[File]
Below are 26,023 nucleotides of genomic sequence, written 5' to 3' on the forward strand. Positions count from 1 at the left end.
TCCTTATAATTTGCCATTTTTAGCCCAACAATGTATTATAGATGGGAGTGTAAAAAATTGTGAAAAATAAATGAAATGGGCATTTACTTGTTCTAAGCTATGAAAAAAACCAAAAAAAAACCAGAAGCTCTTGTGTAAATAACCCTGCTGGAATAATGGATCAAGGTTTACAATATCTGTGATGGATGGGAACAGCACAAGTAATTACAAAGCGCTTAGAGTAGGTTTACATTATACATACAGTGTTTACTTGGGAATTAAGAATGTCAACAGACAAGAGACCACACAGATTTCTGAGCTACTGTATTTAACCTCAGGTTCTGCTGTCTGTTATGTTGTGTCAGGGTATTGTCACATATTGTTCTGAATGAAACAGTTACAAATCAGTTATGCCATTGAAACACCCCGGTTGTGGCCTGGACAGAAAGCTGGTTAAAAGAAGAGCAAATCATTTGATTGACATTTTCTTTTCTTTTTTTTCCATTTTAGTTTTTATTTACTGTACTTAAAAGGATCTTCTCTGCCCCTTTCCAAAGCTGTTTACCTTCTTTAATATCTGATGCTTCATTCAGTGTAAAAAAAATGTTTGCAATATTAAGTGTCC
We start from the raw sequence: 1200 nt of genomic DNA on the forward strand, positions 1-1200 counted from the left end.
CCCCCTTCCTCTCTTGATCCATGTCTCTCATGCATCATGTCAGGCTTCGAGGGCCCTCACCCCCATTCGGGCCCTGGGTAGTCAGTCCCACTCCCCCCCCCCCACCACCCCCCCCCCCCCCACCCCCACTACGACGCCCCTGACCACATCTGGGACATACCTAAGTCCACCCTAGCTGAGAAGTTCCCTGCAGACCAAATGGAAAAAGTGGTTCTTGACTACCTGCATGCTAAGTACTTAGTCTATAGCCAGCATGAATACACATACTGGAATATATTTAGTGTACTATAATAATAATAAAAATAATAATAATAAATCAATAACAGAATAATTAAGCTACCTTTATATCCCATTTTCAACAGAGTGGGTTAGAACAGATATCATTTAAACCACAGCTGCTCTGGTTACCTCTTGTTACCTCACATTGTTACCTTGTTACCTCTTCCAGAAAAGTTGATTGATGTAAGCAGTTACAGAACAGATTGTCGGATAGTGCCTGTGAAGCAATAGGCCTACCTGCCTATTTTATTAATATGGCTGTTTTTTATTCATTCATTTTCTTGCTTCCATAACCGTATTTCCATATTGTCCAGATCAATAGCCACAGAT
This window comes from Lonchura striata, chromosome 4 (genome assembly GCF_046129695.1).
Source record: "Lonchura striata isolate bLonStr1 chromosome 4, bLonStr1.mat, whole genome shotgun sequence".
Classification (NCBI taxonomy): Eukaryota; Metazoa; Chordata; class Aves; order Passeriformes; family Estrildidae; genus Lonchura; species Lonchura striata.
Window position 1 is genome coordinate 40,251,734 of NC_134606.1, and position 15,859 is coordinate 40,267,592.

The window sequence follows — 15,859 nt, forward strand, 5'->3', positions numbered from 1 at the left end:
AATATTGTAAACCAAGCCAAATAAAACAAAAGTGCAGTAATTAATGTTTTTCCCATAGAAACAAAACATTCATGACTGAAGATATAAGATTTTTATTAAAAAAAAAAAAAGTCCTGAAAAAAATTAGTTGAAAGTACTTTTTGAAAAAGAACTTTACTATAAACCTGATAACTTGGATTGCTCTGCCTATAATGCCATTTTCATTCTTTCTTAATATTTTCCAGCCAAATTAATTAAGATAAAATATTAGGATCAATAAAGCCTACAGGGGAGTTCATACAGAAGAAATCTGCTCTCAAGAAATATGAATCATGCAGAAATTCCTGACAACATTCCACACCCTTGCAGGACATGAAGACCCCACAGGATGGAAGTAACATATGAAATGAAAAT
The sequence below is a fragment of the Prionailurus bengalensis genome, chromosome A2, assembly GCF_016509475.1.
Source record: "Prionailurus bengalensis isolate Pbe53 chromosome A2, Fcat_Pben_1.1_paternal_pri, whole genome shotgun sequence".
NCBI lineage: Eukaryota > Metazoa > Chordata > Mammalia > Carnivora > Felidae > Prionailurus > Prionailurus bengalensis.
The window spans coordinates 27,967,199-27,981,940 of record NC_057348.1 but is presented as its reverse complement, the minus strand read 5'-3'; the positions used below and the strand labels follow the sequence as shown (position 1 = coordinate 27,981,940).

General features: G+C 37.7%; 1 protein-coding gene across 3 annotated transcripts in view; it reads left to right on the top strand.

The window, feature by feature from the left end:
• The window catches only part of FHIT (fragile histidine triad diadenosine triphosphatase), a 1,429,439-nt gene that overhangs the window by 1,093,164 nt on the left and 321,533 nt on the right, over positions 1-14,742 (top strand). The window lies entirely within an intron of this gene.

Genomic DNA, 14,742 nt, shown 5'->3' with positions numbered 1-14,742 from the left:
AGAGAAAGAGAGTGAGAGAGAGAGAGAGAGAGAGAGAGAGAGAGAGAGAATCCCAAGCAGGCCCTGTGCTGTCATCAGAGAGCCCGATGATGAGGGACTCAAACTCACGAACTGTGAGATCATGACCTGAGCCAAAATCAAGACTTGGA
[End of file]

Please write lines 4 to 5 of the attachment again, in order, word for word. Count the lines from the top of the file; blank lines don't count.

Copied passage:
CCCCCTTCCTCTCTTGATCCATGTCTCTCATGCATCATGTCAGGCTTCGAGGGCCCTCACCCCCATTCGGGCCCTGGGTAGTCAGTCCCACTCCCCCCCCCCCACCACCCCCCCCCCCCCCACCCCCACTACGACGCCCCTGACCACATCTGGGACATACCTAAGTCCACCCTAGCTGAGAAGTTCCCTGCAGACCAAATGGAAAAAGTGGTTCTTGACTACCTGCATGCTAAGTACTTAGTCTATAGCCAGCATGAATACACATACTGGAATATATTTAGTGTACTATAATAATAATAAAAATAATAATAATAAATCAATAACAGAATAATTAAGCTACCTTTATATCCCATTTTCAACAGAGTGGGTTAGAACAGATATCATTTAAACCACAGCTGCTCTGGTTACCTCTTGTTACCTCACATTGTTACCTTGTTACCTCTTCCAGAAAAGTTGATTGATGTAAGCAGTTACAGAACAGATTGTCGGATAGTGCCTGTGAAGCAATAGGCCTACCTGCCTATTTTATTAATATGGCTGTTTTTTATTCATTCATTTTCTTGCTTCCATAACCGTATTTCCATATTGTCCAGATCAATAGCCACAGAT
This window comes from Lonchura striata, chromosome 4 (genome assembly GCF_046129695.1).